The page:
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Hispanic-speaking community gets support

compiled by Q-Notes staff
WINSTON-SALEM — The AIDS Care Service (ACS) has announced that it has launched a program targeted at the Hispanic population.

Called AMiGOS, it is coordinated by Pedro A. Castillo. AMIGOS stands for: A = Ayudando (helping); Mi = a mi (my); G = Gente a permanecer (people to remain); O = Orgullosa y (proud and); S = Saludable (healthy). In English it means: “Helping my people to remain proud and healthy””. It is one of seven core programs offered by ACS.

The primary intent of the program is to make people of Spanish-speaking origin aware that HIV (VIH in Spanish) and AIDS (SIDA in Spanish), as well as any other type of STDs (ETS in Spanish), are all around us. The percentage of Hispanic people afflicted with these issues in N.C. is higher than the national percentage of the Latino/Hispanic population in the U.S.
The Hispanic population, the largest national minority with approximately 15 percent of the population and rising, happens to be afflicted severely by HIV/AIDS.

There are estimates that 20 percent of the total U.S. population infected with HIV/AIDS are people of Hispanic/Latino origin.

The alarming report accentuates the concern, considering that the Hispanic population transcends racial barriers (meaning that there are Hispanics of all races and nationalities), and the numbers could go even higher.

AMiGOS’ focus is on education, prevention and assistance through trained volunteers who have decided to take action to slow down the spread of this disease in N.C.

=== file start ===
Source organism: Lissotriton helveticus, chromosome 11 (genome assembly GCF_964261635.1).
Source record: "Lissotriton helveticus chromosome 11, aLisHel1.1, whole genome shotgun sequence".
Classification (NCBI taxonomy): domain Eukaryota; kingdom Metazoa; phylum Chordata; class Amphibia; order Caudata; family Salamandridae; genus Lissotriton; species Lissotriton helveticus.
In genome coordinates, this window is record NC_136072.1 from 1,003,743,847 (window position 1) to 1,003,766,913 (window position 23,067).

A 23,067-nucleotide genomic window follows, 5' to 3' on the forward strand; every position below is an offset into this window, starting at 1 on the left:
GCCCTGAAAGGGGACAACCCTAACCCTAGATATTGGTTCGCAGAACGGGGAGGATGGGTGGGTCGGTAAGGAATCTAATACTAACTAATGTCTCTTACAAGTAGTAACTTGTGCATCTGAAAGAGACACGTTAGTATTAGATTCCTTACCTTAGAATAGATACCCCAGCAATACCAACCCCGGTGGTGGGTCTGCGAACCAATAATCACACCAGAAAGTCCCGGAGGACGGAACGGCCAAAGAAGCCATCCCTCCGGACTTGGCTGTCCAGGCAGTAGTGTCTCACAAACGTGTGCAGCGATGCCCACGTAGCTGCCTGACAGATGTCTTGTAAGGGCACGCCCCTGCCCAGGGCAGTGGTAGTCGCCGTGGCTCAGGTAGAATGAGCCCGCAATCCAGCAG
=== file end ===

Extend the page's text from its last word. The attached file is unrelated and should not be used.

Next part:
ACS provides a very comprehensive training program for those who choose to join them on this effort. They provide basic information, teach about the related issues surrounding the disease and all other STDs and train on how to approach the subject matter among peers and make public presentations. They emphasize the best weapon against the spread of HIV/AIDS — education and support for individuals and their families already afflicted by this disease.
Traditionally the Hispanic cultures are less likely to address issues of sexuality, drugs and sexual orientation, therefore, forcing the disease and those afflicted by it even deeper in the closet. The sense of shame, coupled with the lack of services or inability to access services due to their immigration status, economic status or family/friends status, makes it that much harder to address the reality that HIV/AIDS is present and growing.

ACS provides an eight-hour seminar with training and education to create “promotores de salud” (health promoters in English). These health promoters become volunteer peer-to-peer educators or AMiGOS (friends).

Along with the training, they have monthly support meetings to ensure the program’s success.
ACS does community presentations, group training, health fairs, media exposure, inter-agency support and program development and at all times tries to communicate the need for knowledge and education about this disease to the target population in their own environments, in their own language and in a non-threatening or judgmental atmosphere.

For more information, call Castillo at 336-725-8682, email pcastillo@aidscareservice.org or visit www.aidscareservice.org.

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